The October Game, 1948
He put the gun back into the bureau drawer and shut the drawer.
No, not that way. Louise wouldn't suffer. It was very important that this thing have, above all duration. Duration through imagination. How to prolong the suffering? How, first of all, to bring it about? Well.
The man standing before the bedroom mirror carefully fitted his cuff-links together. He paused long enough to hear the children run by switftly on the street below, outside this warm two-storey house, like so many grey mice the children, like so many leaves.
The Off Season (из "Марсианских хроник"), ?
The Offering, 1997
Ole, Orozco! Siqueiros, Si!, 2003
On the Orient, North, 1988
Once More, Legato, 1995
Fentriss sat up in his chair in the garden in the middle of a fine autumn and listened. The drink in his hand remained unsipped, his friend Black unspoken to, the fine house unnoticed, the very weather itself neglected, for there was a veritable fountain of sound in the air above them.
"My God," he mid. "Do you 'hear?"
"What, the birds?" asked his friend Black, doing just the opposite, sipping his drink, noticing the weather, admiring the rich house, and neglecting the birds entirely until this moment.
One for His Lordship, and One for the Road!, 1985
One More for the Road, 2002
One Night in Your Life, 1988
One Timeless Spring, 1946
The One Who Waits, 1949
I live in a well. I live like smoke in the well. Like vapour in a stone throat. I don't move. I don't do anything but wait. Overhead I see the cold stars of night and morning, and I see the sun. And sometimes I sing old songs of this world when it was young. How can I tell you what I am when I don't know? I cannot. I am simply waiting. I am mist and moonlight and memory. I am sad and I am old. Sometimes I fall like rain into the well. Spider webs are startled into forming where my rain falls fast, on the water surface. I wait in cool silence and there will be a day when I no longer wait.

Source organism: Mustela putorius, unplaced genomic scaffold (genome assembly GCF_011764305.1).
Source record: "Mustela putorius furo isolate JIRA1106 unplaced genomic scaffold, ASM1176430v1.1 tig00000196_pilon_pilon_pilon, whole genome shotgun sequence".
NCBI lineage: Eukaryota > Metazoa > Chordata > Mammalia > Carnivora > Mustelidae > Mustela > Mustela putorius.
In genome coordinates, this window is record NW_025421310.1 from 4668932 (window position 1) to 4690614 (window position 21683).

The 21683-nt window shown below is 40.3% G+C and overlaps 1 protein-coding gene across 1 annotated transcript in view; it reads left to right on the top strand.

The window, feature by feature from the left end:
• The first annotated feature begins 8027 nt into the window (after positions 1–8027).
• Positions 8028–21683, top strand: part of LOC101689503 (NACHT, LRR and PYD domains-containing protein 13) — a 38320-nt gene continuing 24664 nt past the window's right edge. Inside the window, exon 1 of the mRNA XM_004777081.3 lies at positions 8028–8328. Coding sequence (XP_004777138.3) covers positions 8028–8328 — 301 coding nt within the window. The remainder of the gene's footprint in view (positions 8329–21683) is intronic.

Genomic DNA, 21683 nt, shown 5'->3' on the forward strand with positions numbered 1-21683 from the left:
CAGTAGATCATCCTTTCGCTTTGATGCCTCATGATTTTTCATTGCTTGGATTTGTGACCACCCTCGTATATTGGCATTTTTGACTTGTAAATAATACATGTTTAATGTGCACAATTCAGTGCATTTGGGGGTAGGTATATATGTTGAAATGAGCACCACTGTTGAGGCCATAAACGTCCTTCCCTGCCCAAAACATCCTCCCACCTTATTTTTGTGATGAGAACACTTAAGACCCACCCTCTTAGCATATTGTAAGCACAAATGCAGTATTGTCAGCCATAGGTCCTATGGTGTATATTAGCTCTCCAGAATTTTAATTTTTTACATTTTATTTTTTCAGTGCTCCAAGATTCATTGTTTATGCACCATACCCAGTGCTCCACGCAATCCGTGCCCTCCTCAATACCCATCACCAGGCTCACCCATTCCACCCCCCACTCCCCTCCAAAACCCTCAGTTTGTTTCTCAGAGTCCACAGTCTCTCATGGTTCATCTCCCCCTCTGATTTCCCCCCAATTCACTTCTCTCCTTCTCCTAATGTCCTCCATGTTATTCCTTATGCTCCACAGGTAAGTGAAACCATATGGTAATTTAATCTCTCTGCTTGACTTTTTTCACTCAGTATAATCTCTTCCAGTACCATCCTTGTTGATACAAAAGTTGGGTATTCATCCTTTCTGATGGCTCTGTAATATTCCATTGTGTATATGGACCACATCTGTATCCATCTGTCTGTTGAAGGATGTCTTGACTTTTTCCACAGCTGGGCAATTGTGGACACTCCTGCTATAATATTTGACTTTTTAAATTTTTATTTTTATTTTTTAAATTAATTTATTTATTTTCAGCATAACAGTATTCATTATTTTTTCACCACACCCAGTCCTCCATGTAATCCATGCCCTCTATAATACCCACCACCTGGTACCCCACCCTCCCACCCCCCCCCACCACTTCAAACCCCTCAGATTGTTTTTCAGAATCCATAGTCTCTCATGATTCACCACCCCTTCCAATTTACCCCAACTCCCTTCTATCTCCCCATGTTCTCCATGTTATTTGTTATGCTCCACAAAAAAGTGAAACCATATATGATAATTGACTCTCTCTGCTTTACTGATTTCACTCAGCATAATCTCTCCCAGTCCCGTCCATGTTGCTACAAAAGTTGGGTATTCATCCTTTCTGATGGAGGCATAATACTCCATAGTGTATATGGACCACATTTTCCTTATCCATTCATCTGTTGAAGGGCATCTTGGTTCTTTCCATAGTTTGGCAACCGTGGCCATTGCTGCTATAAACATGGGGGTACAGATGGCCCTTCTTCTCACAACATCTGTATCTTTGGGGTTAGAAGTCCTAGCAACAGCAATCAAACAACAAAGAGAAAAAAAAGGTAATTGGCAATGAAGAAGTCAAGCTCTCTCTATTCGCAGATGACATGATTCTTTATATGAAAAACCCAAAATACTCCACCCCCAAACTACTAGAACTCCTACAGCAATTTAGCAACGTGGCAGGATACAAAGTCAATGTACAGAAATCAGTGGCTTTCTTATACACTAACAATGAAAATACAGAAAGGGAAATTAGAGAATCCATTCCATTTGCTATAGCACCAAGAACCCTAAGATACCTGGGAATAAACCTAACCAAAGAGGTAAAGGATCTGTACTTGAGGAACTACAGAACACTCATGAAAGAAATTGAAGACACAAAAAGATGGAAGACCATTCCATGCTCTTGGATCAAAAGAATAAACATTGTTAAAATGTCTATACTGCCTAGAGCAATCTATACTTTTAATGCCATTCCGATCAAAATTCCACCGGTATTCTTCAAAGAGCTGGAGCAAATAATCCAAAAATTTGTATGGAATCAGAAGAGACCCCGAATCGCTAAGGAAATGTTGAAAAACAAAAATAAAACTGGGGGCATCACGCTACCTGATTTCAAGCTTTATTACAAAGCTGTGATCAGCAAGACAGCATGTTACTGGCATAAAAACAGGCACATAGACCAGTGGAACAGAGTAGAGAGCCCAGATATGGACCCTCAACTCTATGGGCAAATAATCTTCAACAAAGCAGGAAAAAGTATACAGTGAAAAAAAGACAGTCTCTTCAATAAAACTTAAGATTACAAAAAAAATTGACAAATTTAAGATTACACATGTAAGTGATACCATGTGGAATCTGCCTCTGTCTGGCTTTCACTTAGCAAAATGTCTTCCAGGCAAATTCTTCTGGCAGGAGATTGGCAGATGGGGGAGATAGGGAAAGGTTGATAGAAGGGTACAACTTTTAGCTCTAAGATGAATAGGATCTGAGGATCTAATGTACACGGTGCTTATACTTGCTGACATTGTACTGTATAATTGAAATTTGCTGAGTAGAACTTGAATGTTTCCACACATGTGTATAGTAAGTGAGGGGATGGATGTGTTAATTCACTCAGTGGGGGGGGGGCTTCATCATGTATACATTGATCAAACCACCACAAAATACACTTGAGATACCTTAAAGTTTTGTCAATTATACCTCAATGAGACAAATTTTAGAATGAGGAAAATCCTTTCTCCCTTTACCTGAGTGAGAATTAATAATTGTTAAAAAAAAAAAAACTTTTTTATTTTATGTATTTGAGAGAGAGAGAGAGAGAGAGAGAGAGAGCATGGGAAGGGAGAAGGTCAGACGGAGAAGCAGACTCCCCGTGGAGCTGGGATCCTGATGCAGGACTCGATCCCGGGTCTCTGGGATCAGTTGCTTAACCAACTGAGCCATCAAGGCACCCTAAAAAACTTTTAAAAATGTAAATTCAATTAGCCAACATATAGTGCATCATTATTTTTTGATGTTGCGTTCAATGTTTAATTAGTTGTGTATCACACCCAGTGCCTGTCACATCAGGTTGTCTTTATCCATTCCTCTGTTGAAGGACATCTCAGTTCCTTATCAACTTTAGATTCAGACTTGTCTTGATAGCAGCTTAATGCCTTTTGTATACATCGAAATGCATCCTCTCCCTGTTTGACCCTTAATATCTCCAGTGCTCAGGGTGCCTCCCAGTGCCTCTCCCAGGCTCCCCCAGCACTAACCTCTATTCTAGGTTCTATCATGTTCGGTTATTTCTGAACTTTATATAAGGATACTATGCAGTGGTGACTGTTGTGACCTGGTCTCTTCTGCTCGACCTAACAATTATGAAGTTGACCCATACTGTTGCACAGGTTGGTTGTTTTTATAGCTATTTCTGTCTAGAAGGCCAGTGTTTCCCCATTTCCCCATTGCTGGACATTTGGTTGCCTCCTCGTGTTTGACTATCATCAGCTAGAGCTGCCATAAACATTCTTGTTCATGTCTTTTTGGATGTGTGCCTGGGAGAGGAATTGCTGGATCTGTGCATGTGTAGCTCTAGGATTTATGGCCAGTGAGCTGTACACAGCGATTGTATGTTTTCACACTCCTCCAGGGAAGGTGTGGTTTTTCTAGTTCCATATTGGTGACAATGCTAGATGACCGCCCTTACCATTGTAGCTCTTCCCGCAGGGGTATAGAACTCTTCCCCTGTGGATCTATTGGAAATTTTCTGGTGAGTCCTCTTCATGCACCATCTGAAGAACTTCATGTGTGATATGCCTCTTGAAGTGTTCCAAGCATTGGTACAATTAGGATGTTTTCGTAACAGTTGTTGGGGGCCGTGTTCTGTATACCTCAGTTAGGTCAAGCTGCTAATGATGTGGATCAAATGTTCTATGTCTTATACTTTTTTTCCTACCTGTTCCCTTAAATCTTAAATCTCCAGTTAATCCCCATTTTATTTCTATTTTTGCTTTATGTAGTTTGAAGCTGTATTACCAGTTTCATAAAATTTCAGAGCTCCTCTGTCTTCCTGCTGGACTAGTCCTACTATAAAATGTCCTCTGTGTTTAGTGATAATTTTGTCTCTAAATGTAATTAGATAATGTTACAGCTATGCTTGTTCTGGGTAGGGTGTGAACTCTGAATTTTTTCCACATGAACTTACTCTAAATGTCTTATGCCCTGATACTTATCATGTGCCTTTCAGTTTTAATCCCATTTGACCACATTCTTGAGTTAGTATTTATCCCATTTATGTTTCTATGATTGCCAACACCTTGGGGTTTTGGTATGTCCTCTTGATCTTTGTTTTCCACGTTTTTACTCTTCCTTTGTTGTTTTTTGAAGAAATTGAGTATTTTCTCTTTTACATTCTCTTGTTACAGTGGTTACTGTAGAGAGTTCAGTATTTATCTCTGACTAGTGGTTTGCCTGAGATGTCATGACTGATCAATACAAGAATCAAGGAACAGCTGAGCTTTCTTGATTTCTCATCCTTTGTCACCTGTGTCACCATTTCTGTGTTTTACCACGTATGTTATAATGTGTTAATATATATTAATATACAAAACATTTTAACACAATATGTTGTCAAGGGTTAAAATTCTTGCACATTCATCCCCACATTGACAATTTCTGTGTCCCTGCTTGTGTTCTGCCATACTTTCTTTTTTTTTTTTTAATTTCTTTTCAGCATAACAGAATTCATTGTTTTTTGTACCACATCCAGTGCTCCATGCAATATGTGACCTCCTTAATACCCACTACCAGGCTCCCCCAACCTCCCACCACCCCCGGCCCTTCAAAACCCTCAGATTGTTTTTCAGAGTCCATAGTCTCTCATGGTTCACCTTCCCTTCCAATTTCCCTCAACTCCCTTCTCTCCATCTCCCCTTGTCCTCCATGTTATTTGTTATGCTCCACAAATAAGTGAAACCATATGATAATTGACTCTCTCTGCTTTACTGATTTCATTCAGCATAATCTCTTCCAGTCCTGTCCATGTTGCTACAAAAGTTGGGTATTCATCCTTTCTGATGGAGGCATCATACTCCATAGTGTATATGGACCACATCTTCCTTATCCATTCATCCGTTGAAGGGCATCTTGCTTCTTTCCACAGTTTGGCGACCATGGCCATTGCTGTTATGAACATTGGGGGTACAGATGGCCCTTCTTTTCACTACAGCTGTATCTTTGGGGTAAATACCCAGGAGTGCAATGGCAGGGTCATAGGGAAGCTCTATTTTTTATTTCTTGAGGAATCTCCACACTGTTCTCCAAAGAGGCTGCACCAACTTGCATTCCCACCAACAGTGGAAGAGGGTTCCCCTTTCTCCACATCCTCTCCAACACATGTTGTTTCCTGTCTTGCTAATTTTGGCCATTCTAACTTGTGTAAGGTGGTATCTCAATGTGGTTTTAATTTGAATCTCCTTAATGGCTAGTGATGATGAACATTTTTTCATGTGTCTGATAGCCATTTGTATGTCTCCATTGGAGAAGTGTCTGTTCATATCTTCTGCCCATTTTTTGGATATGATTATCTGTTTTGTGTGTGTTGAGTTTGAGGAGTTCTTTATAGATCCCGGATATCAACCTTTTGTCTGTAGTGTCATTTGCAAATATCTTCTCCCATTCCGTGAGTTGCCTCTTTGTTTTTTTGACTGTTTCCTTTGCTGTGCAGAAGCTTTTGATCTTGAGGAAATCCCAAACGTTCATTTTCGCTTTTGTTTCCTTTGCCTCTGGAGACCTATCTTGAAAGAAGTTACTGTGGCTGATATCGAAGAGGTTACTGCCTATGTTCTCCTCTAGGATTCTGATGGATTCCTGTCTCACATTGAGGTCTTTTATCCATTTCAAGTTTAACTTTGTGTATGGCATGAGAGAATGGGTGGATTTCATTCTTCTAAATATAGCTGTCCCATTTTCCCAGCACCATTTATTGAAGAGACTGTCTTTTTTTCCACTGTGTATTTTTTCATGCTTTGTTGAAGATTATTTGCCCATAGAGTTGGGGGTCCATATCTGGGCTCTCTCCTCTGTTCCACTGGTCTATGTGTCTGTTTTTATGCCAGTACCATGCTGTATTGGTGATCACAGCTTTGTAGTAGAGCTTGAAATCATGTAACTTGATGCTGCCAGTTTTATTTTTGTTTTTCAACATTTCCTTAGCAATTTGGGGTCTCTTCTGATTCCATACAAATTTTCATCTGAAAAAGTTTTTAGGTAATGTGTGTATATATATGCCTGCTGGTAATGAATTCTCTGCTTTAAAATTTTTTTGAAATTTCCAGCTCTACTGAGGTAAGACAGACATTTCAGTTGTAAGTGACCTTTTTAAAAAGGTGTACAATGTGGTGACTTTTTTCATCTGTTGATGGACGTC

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One-Woman Show, 2002
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The Other Foot, 1951
The Other Highway, 1994
They drove into green Sunday-morning country, away from the hot aluminum city, and watched as the sky was set free and moved over them like a lake they had never known was there, amazingly blue and with white breakers above them as they traveled.
Clarence Travers slowed the car and felt the cool wind move over his face with the smell of cut grass. He reached over to grasp his wife's hand and glanced at his son and daughter in the backseat, not fighting, at least for this moment, as the car moved through one quiet beauty after another in what might be a Sunday so lush and green it would never end.
Over, Over, Over, Over, Over, Over, Over, Over!, 2007